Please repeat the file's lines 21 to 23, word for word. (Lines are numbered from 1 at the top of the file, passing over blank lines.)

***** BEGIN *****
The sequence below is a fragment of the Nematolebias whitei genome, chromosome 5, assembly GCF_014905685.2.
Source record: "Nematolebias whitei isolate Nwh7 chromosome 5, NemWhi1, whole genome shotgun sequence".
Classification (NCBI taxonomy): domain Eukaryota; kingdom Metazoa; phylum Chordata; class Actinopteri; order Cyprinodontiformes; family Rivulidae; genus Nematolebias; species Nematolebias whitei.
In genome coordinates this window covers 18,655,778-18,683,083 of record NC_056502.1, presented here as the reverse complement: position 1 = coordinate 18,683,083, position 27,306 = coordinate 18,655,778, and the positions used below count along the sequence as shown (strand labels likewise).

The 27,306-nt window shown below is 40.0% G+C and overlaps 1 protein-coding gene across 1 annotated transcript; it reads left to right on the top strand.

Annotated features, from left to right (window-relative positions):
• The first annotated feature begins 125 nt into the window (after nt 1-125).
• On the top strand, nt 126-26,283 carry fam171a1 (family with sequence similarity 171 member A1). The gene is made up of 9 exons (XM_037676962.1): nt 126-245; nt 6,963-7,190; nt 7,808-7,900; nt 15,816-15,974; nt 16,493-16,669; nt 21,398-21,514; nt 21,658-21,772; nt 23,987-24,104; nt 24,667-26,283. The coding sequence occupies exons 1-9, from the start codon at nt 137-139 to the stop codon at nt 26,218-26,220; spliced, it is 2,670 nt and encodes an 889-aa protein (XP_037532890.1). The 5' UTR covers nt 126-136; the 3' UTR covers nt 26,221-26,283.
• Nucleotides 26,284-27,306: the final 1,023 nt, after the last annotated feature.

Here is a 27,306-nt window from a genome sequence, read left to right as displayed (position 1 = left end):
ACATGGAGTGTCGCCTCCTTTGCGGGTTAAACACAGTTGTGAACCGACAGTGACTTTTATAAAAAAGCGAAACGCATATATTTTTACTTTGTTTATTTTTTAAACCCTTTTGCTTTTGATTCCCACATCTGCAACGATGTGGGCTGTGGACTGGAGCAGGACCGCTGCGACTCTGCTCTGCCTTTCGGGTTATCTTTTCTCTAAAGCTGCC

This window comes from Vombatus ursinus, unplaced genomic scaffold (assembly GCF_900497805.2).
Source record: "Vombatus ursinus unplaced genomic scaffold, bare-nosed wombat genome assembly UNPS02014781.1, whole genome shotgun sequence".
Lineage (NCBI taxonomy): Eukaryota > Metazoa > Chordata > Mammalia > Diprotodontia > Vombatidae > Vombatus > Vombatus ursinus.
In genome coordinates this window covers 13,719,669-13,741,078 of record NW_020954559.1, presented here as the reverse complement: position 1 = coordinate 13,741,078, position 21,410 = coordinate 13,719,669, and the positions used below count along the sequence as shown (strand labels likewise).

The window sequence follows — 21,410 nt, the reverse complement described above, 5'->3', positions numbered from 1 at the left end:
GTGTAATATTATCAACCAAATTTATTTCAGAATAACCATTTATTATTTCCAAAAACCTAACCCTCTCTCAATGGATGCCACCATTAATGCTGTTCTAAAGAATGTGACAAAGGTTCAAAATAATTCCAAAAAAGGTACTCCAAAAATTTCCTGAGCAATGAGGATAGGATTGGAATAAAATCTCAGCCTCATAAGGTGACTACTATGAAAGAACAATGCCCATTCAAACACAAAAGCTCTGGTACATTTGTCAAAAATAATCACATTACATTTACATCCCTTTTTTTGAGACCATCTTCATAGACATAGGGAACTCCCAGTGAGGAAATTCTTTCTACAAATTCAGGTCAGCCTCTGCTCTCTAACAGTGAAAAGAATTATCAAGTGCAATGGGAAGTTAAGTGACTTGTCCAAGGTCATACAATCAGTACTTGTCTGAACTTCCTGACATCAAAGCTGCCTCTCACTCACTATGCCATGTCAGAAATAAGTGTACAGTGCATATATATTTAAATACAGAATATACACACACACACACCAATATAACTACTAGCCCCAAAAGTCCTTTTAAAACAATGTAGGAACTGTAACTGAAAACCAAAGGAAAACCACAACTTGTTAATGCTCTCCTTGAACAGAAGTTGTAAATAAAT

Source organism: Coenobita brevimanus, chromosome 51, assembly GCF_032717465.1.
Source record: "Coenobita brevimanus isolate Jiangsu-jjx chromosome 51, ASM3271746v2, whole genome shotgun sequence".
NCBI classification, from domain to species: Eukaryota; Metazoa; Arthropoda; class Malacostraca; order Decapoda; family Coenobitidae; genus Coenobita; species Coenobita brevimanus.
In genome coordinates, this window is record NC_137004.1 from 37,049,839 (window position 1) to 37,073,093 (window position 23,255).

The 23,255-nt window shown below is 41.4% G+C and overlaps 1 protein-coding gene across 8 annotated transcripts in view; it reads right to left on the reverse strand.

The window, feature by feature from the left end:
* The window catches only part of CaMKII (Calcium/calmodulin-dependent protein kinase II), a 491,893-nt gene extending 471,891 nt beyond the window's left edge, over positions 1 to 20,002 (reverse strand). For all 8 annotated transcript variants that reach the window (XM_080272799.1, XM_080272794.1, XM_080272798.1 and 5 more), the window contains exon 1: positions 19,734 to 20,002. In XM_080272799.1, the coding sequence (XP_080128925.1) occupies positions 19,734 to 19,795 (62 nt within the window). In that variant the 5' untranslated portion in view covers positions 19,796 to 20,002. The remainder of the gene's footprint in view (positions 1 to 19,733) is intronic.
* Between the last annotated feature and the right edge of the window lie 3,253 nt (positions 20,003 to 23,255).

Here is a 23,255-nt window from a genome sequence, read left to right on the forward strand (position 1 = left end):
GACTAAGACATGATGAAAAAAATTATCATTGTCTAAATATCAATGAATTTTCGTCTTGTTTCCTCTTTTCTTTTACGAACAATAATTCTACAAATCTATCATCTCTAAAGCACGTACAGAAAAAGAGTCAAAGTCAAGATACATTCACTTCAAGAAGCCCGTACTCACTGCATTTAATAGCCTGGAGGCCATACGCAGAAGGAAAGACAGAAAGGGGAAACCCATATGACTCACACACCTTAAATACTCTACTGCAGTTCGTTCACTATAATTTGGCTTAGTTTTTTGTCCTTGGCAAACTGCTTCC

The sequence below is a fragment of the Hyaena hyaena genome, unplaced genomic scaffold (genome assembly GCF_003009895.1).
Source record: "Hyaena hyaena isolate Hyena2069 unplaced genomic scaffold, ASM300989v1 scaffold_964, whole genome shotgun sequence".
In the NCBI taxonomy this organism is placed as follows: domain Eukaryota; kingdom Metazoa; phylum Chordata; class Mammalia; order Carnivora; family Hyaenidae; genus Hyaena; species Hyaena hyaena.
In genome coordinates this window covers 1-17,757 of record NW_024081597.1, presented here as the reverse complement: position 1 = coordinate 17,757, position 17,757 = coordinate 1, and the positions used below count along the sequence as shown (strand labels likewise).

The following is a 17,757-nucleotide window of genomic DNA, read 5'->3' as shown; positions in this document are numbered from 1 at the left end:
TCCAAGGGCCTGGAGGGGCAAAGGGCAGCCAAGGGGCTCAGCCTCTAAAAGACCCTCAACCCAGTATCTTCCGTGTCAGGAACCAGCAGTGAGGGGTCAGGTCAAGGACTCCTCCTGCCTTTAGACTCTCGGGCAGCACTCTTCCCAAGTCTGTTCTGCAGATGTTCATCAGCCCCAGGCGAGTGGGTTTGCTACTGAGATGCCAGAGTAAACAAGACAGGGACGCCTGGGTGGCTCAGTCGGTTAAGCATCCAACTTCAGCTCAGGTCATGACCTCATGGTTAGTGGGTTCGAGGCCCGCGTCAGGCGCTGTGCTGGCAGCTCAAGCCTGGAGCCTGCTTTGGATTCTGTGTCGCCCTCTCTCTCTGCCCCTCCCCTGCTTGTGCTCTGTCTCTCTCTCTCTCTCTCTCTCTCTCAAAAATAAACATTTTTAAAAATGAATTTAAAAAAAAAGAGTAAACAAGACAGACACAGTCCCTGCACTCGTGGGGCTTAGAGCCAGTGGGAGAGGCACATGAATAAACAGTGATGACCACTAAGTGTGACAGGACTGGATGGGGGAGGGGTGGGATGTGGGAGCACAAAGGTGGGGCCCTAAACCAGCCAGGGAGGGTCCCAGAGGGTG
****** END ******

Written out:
In genome coordinates, this window is record NC_137004.1 from 37,049,839 (window position 1) to 37,073,093 (window position 23,255).

The 23,255-nt window shown below is 41.4% G+C and overlaps 1 protein-coding gene across 8 annotated transcripts in view; it reads right to left on the reverse strand.

The window, feature by feature from the left end: